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Cultural Competency: Current Practice

2.00 Contact Hours
This course is applicable for the following professions:
Advanced Registered Nurse Practitioner (ARNP), Athletic Trainer (AT/AL), Certified Registered Nurse Anesthetist (CRNA), Clinical Nurse Specialist (CNS), Dietetic Technicians, Registered (DTR), Dietitian/Nutritionalist (RDN), Licensed Nursing Assistant (LNA), Licensed Practical Nurse (LPN), Licensed Vocational Nurses (LVN), Midwife (MW), Nursing Student, Occupational Therapist (OT), Occupational Therapist Assistant (OTA), Physical Therapist (PT), Physical Therapist Assistant (PTA), Registered Nurse (RN), Respiratory Therapist (RT)
This course will be updated or discontinued on or before Friday, March 26, 2021

AOTA Classification Code: CAT 3: Contemporary Issues and Trends.
Education Level: Intermediate
AOTA does not endorse specific course content, products, or clinical procedures. AOTA provider number 9575.

BOC
FPTA Approval: CE19-651447. Accreditation of this course does not necessarily imply the FPTA supports the views of the presenter or the sponsors.
Course Description
This course provides learners with a review of the different cultural groups healthcare providers encounter in their work including nontraditional groups outside the confines of race and ethnicity such as the LGBTQ community. It also provides a summary of the events that led to the establishment and implementation of the National CLAS standards with a brief overview of each standard. Lastly, it provides actionable insight on patient care encounters that providers can start implementing in their interactions with patients right away such as a patient in the LGBTQ community. ATs, OTs, and PTs will improve their understanding of non-traditional cultural groups including LGBTQ communities, facilitating the clinician's ability to adjust their practice and include the client's background and possible expectations throughout the continuum of care. OTAs and PTAs will improve their understanding of non-traditional cultural groups including LGBTQ communities, facilitating the clinician's ability to adjust their practice and include the client's background and possible expectations throughout the continuum of care.
CEUFast Inc. did not endorse any product, or receive any commercial support or sponsorship for this course. The Planning Committee and Authors do not have any conflict of interest.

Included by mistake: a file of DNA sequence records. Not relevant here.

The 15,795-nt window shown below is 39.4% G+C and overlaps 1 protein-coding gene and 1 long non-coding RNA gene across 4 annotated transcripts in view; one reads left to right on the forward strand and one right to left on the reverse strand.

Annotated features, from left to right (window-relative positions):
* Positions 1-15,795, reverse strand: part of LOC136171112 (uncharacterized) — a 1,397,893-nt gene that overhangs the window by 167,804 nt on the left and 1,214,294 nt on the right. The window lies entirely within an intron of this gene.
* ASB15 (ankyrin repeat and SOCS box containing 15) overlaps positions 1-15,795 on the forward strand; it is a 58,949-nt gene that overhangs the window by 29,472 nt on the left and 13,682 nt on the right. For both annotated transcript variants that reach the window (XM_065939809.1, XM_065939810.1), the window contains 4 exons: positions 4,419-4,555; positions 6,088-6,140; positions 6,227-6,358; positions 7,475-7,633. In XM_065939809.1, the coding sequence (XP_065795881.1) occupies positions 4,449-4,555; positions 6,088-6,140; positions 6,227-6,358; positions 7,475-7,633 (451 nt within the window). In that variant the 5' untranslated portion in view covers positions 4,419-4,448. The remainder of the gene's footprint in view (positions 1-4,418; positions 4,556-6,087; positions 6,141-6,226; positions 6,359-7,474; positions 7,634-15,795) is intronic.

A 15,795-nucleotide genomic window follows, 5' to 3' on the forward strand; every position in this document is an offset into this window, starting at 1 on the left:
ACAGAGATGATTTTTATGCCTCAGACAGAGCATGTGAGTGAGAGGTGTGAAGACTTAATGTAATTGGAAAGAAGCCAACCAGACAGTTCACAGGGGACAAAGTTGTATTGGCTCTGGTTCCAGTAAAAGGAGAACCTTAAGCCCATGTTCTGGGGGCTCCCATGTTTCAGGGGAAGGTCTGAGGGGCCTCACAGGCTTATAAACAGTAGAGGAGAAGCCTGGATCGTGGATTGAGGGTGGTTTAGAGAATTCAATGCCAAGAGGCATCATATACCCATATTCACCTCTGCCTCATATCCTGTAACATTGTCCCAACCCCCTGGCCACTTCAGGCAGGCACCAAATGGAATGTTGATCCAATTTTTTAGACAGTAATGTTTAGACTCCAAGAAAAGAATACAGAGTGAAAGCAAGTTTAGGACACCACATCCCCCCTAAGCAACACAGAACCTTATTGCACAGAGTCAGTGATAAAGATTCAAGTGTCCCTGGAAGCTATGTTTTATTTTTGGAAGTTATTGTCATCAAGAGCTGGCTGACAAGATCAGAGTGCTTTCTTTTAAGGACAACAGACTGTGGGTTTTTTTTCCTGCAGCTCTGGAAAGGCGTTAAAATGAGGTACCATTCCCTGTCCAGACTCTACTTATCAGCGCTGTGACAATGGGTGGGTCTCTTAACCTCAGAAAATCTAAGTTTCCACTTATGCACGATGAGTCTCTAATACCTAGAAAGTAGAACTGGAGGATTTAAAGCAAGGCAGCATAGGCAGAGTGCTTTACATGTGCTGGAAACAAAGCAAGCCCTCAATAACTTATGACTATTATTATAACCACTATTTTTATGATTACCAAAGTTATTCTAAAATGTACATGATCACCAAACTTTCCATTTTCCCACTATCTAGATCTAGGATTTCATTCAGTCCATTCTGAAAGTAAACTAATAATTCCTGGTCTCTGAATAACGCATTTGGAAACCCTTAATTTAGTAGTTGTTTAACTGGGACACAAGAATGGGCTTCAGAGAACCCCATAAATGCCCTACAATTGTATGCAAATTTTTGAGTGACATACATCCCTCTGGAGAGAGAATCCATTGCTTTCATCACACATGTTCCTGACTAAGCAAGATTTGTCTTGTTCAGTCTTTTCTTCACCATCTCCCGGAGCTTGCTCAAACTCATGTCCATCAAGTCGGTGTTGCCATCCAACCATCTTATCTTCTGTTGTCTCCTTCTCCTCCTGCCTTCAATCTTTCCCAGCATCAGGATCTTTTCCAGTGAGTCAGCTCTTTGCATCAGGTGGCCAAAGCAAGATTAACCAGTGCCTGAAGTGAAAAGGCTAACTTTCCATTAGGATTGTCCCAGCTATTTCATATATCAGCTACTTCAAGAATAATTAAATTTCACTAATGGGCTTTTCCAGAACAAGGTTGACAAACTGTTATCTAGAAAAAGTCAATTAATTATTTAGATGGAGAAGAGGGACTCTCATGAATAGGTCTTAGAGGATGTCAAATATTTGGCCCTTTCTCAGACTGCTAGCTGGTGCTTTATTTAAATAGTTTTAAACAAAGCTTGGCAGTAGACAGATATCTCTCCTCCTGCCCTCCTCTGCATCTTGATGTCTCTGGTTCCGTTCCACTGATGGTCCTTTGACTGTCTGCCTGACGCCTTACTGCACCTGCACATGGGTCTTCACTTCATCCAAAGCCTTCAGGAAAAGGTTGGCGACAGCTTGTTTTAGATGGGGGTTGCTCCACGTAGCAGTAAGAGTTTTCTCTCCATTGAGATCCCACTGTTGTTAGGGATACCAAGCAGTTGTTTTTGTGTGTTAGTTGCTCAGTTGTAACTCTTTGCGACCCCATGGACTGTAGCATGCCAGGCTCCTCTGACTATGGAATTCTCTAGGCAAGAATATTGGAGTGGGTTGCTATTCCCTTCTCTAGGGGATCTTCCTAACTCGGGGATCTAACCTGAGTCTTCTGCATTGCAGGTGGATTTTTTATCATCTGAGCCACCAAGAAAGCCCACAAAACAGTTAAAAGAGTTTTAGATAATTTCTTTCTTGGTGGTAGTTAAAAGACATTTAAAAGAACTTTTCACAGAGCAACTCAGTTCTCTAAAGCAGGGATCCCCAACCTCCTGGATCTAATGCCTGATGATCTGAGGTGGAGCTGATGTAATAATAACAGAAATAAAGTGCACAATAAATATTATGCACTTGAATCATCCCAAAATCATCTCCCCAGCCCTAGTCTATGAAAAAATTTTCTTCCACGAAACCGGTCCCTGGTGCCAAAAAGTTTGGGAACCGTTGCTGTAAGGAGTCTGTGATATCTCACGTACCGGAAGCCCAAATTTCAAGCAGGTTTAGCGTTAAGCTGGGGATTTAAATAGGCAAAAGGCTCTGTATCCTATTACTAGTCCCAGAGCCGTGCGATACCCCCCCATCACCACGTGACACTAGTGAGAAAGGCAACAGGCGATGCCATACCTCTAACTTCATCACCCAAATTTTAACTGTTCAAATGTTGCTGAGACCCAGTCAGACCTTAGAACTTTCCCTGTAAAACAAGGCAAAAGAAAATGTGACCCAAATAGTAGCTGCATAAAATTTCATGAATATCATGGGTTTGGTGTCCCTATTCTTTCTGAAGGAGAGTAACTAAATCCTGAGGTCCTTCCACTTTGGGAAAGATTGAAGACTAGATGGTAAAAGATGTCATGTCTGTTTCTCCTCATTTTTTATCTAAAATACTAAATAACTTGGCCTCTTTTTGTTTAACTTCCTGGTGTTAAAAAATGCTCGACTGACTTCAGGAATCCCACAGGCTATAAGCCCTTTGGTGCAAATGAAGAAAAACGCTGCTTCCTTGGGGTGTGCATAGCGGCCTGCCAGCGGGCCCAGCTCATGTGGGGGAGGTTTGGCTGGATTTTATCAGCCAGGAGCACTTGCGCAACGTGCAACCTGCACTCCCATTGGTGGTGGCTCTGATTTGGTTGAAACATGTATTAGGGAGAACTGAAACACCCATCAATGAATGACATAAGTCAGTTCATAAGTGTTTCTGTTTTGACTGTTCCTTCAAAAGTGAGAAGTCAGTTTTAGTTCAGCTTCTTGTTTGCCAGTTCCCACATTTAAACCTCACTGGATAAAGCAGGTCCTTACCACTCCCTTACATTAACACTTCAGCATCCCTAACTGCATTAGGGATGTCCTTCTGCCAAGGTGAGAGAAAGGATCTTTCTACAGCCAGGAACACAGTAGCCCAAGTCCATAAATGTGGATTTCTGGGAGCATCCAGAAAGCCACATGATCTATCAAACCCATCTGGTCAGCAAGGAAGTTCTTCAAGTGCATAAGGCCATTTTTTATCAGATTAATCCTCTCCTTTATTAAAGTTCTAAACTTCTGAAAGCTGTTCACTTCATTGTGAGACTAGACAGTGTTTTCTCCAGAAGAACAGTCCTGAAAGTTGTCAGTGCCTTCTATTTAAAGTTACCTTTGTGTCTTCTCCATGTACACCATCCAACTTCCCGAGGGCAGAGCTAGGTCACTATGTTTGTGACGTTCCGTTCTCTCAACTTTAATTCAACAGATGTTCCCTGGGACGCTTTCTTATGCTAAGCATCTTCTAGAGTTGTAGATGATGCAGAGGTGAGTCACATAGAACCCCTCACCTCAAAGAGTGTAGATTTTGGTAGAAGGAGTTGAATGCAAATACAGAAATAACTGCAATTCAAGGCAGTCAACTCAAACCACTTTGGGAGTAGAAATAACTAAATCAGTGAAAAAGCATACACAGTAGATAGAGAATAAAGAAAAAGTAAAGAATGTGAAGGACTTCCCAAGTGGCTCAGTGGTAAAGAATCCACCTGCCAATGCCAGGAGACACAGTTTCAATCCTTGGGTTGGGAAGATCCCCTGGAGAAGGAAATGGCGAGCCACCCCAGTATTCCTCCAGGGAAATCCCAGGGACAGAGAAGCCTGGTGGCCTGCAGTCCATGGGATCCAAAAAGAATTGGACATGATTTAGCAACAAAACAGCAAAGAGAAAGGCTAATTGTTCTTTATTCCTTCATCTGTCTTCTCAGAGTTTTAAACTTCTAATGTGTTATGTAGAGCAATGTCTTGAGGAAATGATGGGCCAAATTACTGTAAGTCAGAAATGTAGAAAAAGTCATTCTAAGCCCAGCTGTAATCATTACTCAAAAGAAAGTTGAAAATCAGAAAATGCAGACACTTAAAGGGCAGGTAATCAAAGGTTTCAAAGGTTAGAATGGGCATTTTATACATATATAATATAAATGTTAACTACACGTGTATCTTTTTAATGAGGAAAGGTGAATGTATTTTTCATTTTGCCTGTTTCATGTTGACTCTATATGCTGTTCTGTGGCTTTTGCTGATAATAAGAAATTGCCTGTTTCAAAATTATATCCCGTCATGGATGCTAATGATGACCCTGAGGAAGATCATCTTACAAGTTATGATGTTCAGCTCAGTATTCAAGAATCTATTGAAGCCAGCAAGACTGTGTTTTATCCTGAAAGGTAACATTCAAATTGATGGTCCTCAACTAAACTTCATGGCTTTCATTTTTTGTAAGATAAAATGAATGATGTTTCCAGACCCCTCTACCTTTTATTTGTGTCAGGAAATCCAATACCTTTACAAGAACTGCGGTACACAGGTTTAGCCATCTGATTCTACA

Last Updated:
To earn of certificate of completion you have one of two options:
  1. Take test and pass with a score of at least 80%
  2. Reflect on practice impact by completing self-reflection, self-assessment and course evaluation.
    (NOTE: Some approval agencies and organizations require you to take a test and self reflection is NOT an option.)
Author:    Berthina Coleman (MD, BSN,RN)

Outcomes

This course provides learners with a review of the different cultural groups healthcare providers encounter in their work including non-traditional groups outside the confines of race and ethnicity such as the LGBTQ community. It also provides a summary of the events that led to the establishment and implementation of the National CLAS standards with a brief overview of each standard. Lastly, it provides actionable insight on patient care encounters that providers can start implementing in their interactions with patients right away such as patients in the LGBTQ community.

Objectives

After completing this continuing education course, the participant will be able to complete the following objectives.

  1. Identify two nontraditional cultural groups which may identify as cultural groups
  2. Identify one advantage of providing culturally competent care
  3. List one positive outcome from the Tuskegee experiment
  4. Define the meaning behind each letter in the LGBTQ acronym
  5. Define the term Cisgender

Introduction

There are 7 billion people in the world today who speak a staggering 6000+ languages. The world’s population is becoming increasingly mobile with resultant blurring of traditional language, racial and ethnic lines. Up to one-third of the United States population identified as being a racial or ethnic minority in the 2000 census. This is not unique to the United States; more than 50 countries have reported that greater than 15% of their population is accounted for by immigrants.1